It's doing this on both my white queen heirloom plant and better boy. The better boy, however, has one fruit that has grown over the last week, compared to the white queen and rest of the better boy's "unpollinated" or "baby tomato". This is why I was unsure if it was unpollinated. Obvious, I pulled off a closed bloom and took it a part to examine it. It too contains that small fruit in my photo. I read that this is called the "ovary" and can be unpollinated, resulting in what I see in the photo. But your experience is telling me otherwise. I guess I'll just have to wait and see. :)

    Bookmark   May 12, 2013 at 1:14PM
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jimster(z7a MA)

As Yogi Berra once said, "You can observe a lot by just watching."

Jim

    Bookmark   May 12, 2013 at 7:39PM
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Ohiofem(6a Ohio)

Jimster: Thanks for the Yogi Berra quote. Lot of wisdom in that! Here's another Yogi-ism for gardeners:

In theory there is no difference between theory and practice. In practice there is.

    Bookmark   May 12, 2013 at 8:01PM
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edweather(Zone 5a/b Central NY)

Sorry missingtheobvious.......ok, it might have technically been pollinated if there was pollen transfer, but that one definitely didn't take. I've seen more of these than I can remember and not one of them was ever a viable fruit. Like the OP stated, they have one that is a "nice round" tomato on one plant. That one shown in the photo is not nice and round. Viable pollinated tomatoes are roundish and smooth, and not the heavily creased puckered little mass you see in the photo. The smooth part is the key. I can most always look at a tomato and quickly tell if it's viable or not. I don't care how long you stare at that one, it won't grow anymore.

nubiegardner, you will eventually get tomatoes on your plants. Some take longer to set fruit than others.

Peace out.

    Bookmark   May 12, 2013 at 9:17PM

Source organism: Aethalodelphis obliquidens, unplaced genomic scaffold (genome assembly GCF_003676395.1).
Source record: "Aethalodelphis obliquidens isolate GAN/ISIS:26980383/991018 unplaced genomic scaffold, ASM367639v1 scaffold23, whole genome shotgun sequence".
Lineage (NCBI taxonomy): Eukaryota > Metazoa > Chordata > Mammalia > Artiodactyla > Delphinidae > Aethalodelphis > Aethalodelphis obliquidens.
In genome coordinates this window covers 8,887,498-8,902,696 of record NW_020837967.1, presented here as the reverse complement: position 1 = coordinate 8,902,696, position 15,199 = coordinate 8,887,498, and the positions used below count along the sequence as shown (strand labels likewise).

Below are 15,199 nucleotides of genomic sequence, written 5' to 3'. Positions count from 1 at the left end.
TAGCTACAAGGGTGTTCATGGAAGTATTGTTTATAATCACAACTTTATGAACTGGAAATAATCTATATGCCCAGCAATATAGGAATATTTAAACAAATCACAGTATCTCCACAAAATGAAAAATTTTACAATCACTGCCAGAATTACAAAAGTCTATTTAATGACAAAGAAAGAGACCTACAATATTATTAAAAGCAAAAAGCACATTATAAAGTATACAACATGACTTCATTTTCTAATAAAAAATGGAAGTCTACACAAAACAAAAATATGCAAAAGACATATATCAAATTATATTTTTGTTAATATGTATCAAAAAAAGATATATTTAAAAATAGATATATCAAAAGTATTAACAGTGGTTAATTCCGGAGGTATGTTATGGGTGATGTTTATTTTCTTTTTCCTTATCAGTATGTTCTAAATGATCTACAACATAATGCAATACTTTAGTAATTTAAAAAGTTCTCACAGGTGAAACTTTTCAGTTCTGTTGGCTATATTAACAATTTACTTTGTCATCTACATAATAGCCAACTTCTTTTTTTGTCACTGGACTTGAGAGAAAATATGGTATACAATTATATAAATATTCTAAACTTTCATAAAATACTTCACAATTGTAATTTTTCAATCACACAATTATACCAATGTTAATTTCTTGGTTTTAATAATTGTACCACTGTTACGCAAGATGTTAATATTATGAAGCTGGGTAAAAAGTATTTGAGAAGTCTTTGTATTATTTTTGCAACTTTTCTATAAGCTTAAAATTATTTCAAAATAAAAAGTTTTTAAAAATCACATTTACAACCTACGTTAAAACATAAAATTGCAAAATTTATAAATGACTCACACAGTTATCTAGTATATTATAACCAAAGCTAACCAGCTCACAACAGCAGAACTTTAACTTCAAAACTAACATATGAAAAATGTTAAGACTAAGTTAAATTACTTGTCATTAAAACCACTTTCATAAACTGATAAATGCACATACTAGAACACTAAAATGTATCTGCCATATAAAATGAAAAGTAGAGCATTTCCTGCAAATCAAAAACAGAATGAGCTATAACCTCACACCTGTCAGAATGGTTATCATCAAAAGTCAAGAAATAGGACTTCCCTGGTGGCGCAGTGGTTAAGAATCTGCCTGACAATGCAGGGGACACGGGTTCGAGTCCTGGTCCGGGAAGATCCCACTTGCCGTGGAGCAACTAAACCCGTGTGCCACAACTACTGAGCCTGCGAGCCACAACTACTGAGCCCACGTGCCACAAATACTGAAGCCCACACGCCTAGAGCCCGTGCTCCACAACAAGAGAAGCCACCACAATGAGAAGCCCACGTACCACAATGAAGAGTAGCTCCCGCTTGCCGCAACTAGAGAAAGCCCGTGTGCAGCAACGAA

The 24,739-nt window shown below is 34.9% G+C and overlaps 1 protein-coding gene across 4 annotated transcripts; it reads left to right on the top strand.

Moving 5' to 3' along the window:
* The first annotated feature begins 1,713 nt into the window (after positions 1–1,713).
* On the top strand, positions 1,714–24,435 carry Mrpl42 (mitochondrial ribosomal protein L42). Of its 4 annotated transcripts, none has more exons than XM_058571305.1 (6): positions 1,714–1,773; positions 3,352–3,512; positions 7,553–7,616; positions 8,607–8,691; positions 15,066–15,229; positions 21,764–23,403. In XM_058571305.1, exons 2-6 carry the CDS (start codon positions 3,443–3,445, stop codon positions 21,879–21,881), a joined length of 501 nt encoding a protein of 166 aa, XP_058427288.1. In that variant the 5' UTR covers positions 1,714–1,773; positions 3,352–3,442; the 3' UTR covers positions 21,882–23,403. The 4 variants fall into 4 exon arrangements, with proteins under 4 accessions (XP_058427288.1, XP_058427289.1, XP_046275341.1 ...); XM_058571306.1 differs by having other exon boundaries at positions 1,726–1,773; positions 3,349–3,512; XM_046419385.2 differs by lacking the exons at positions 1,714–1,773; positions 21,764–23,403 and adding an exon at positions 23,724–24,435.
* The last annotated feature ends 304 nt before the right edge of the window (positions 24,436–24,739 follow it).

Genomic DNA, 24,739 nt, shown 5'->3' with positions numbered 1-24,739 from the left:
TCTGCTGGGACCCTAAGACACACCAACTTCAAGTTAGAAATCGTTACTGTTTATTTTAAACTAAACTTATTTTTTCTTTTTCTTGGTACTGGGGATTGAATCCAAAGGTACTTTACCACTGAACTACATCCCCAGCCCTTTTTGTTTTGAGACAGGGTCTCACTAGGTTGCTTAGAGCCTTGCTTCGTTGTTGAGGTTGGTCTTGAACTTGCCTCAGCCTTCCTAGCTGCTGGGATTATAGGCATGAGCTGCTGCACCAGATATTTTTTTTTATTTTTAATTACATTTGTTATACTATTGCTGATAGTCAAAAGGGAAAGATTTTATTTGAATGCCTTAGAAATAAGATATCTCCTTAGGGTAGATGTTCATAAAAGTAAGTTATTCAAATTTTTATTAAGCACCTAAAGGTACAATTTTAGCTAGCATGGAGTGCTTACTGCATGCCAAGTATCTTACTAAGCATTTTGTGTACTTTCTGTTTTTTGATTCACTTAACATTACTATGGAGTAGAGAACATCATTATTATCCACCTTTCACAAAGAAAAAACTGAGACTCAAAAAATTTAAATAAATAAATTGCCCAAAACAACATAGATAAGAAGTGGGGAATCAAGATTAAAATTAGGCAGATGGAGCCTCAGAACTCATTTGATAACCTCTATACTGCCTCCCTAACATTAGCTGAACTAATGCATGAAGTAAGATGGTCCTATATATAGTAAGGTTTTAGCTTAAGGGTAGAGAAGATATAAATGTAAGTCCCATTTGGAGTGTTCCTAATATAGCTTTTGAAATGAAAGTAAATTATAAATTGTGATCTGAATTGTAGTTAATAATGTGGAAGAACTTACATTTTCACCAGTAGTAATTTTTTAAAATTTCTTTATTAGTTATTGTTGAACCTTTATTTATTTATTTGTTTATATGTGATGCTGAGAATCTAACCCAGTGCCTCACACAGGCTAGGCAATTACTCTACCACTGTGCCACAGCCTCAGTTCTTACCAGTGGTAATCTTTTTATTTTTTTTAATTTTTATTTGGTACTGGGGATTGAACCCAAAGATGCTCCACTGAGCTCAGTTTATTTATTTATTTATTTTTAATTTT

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hudson___wy(3)

Newbiegardener - I had the same concerns as you - especially because my plants are in an unheated GH where temps got around or below 40 degrees at night. The fruit did set for me (3-4 weeks ago initially) and the baby tomatoes did continue to develop as shown in this photo. The larger tomatoes are the baby tomatoes 3 weeks ago.

All of these tomatoes are on the same cluster and are setting fruit on their own time table. Some of the blossoms have not set fruit but just have dried up blossoms with no baby tomatoes. All of the blossoms that have a baby tomato - regardless of the shape - are developing into tomatoes - however, some of them have weird shapes. My heirloom tomato plants are setting fruit over a longer period of time than the hybrids. The Better Boy plants are very predictable where the German Giants do their own thing - it seems.

This post was edited by Hudson...WY on Sun, May 12, 13 at 23:31

    Bookmark   May 12, 2013 at 11:15PM
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tomatovator21

Let it grow. It will be fine.

    Bookmark   May 13, 2013 at 8:16AM
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edweather(Zone 5a/b Central NY)

I guess we'll have to depend on nubiegardner to report back and let us know if "that one" in the photo developed into a tomato.

    Bookmark   May 13, 2013 at 9:30AM
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hudson___wy(3)

The tomato will probably look like one of this non-marketable beauties. I do hope you will report back and give us an update on your blossom with a photo nubiegardener - we are all anxious to see how it turns out?!